EARTH DAY: Population growth is the overwhelming, and overlooked, problem
Published on April 11th, 2011
• Santa Barbara – Saturday, April 16 in Alameda Park
• San Diego – Sunday, April 17 in Balboa Park
Santa Barbara, CA – At the first Earth Day in 1970, millions of Americans celebrated nature while simultaneously drawing attention to our environmental ills and potential solutions. Conservationists across the country noted that “every environmental problem is a population problem.”
Today, most environmental groups are too politically timid to confront the issue, but Californians for Population Stabilization (CAPS), a Santa Barbara-based environmental group focuses on this problem.
“Continuing population growth is our most serious environmental problem. Loss of open space, endless sprawl, air and water pollution—these are symptoms of the problem. Habitat loss due to population growth is by far the greatest threat to wildlife,” said Marilyn DeYoung, Chairman of the Board of CAPS, who served on the President’s Commission on Population Growth and the American Future from 1970 – 1972.
Since the first Earth Day, California’s population has doubled to its current level of 39 million—an increase equivalent to adding the entire populations of Ireland, Norway, Costa Rica, and Nicaragua to the state. This rapid population growth has imperiled California’s extraordinary biodiversity and has resulted in the listing of 157 animals as threatened or endangered. Over one-fourth of California’s plants are extinct, rare, endangered, or threatened. The U.S. population has also grown, from 203 million in 1970 to 311 million, and is projected to soar to over half a billion by the century’s end. However, unlike the situation in 1970, two-thirds of today’s U.S. population growth is from immigration, according to the Census Bureau.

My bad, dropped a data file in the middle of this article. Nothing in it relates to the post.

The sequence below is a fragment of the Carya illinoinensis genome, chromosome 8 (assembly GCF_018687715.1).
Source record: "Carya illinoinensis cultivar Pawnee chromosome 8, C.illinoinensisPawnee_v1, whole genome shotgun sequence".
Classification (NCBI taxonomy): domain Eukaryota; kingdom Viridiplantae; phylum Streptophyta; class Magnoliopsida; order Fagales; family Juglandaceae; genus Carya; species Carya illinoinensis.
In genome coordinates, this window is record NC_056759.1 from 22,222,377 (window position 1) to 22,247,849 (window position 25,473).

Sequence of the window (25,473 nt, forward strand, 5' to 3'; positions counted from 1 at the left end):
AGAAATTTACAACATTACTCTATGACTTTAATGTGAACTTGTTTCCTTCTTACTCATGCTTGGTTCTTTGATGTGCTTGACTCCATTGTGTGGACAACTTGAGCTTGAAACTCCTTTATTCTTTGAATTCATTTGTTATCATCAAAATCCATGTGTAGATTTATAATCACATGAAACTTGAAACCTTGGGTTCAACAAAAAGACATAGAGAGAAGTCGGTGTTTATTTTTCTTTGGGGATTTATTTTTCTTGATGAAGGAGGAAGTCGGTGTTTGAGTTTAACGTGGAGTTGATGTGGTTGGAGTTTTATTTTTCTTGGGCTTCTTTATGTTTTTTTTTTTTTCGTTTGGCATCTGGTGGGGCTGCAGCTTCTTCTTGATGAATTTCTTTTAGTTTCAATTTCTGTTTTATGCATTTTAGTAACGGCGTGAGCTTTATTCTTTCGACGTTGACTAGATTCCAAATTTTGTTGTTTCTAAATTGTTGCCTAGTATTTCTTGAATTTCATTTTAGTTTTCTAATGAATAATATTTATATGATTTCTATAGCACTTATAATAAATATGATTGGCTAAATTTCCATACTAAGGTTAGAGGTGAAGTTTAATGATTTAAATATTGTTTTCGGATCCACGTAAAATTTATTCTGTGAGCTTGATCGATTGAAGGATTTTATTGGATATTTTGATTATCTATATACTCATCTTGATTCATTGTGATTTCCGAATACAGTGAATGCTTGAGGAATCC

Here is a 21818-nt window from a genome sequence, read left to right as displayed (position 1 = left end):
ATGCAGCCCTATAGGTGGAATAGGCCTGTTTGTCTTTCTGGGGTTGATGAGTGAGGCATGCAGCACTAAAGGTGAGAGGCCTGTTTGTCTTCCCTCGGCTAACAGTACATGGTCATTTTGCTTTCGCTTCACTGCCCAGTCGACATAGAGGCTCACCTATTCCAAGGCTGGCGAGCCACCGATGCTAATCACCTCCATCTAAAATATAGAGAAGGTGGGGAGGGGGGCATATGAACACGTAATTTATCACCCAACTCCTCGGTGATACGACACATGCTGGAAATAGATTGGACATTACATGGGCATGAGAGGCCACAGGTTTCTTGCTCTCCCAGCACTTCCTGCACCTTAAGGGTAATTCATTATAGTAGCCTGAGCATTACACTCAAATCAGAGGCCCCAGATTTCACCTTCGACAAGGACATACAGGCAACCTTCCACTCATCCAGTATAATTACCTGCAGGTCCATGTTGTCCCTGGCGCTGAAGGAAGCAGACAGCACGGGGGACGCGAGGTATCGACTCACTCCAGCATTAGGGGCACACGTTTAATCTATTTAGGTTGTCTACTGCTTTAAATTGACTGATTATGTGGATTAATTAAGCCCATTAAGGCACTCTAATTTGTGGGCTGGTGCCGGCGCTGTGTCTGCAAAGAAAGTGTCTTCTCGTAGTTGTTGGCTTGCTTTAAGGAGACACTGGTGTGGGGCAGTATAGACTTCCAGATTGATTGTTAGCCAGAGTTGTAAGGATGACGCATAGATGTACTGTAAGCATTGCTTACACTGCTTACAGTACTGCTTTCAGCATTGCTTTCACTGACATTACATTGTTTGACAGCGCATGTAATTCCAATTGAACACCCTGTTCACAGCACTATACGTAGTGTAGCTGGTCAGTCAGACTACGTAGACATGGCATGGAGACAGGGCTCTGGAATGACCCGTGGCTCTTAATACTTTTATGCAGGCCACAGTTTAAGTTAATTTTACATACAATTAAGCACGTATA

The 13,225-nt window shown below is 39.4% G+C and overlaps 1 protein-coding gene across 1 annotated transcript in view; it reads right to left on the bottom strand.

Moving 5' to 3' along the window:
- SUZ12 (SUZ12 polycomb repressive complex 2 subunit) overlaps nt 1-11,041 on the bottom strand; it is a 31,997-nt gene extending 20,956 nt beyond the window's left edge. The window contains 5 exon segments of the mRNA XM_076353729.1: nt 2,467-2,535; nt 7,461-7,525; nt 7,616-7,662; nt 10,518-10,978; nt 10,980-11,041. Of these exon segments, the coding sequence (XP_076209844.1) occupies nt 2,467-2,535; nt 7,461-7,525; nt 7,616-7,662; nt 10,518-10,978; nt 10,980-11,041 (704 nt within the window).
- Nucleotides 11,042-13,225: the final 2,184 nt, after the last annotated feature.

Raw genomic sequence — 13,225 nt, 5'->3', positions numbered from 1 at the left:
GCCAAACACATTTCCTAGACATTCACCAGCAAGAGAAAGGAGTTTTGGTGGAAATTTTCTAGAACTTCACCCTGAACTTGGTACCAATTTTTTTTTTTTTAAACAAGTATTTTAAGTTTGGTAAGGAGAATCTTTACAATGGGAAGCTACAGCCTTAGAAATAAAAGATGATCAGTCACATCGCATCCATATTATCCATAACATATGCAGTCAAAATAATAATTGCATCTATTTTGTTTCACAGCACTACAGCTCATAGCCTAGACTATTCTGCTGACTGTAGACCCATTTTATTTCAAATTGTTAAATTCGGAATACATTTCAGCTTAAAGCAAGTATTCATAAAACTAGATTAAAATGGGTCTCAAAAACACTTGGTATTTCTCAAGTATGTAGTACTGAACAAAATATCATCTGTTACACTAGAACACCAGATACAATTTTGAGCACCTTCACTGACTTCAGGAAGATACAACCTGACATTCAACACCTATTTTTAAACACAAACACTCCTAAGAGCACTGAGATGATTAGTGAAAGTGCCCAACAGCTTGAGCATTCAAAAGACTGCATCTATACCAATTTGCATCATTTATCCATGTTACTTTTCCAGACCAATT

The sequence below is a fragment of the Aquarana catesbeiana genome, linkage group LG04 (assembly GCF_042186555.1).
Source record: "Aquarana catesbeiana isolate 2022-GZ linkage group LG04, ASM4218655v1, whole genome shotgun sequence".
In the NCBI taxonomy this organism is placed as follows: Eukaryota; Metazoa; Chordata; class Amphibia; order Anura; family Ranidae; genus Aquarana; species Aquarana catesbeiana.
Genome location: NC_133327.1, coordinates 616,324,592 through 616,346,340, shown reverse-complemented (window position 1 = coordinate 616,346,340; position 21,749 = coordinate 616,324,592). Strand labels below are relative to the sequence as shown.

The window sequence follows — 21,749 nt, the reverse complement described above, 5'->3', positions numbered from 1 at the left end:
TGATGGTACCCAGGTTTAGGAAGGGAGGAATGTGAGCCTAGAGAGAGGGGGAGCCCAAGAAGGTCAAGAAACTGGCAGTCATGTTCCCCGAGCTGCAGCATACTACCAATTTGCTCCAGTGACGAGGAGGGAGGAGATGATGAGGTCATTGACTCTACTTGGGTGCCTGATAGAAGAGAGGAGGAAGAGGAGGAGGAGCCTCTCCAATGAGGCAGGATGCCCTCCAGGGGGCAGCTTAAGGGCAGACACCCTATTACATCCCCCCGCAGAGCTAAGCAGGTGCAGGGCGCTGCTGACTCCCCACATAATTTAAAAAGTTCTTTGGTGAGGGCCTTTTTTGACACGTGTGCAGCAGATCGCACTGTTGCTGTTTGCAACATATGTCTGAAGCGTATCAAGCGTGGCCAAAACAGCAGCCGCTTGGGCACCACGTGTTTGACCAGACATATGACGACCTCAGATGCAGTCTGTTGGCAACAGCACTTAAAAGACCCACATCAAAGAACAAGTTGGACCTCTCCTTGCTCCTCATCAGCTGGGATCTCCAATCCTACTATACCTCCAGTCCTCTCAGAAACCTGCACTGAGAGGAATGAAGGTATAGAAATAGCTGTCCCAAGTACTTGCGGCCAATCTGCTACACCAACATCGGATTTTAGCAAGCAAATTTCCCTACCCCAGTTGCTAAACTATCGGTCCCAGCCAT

“Now that most growth in America stems from immigration, environmental groups are reluctant to talk about the problem. Political correctness has become more important than environmental protection. We deeply miss past environmental leaders who had the courage to put the environment first and politics second,” DeYoung stated.
“The population problem is the worst problem we’ve got. If we don’t solve that, we’ll solve nothing. Immigration and over immigration is an important part of that,” noted the late David Brower, a CAPS Advisory Board member and the pre-eminent environmentalist of his time. In fact, the late Wisconsin Senator Gaylord Nelson, who founded Earth Day, stated, “In this country, it’s phony to say ‘I’m for the environment but not for limiting immigration’. It’s just a fact that we can’t take all the people who want to come here.”
CAPS is a non partisan, non-profit 501(c)(3) organization founded in 1986 and working to preserve California’s future through the stabilization of our state’s human population. Since nearly all of California’s runaway population growth comes from immigration, CAPS focuses largely on this issue: sponsoring public and media awareness campaigns, working with lawmakers to promote more responsible policies, maintaining a growing network of member-activists, and conducting vital research. www.CAPSweb.org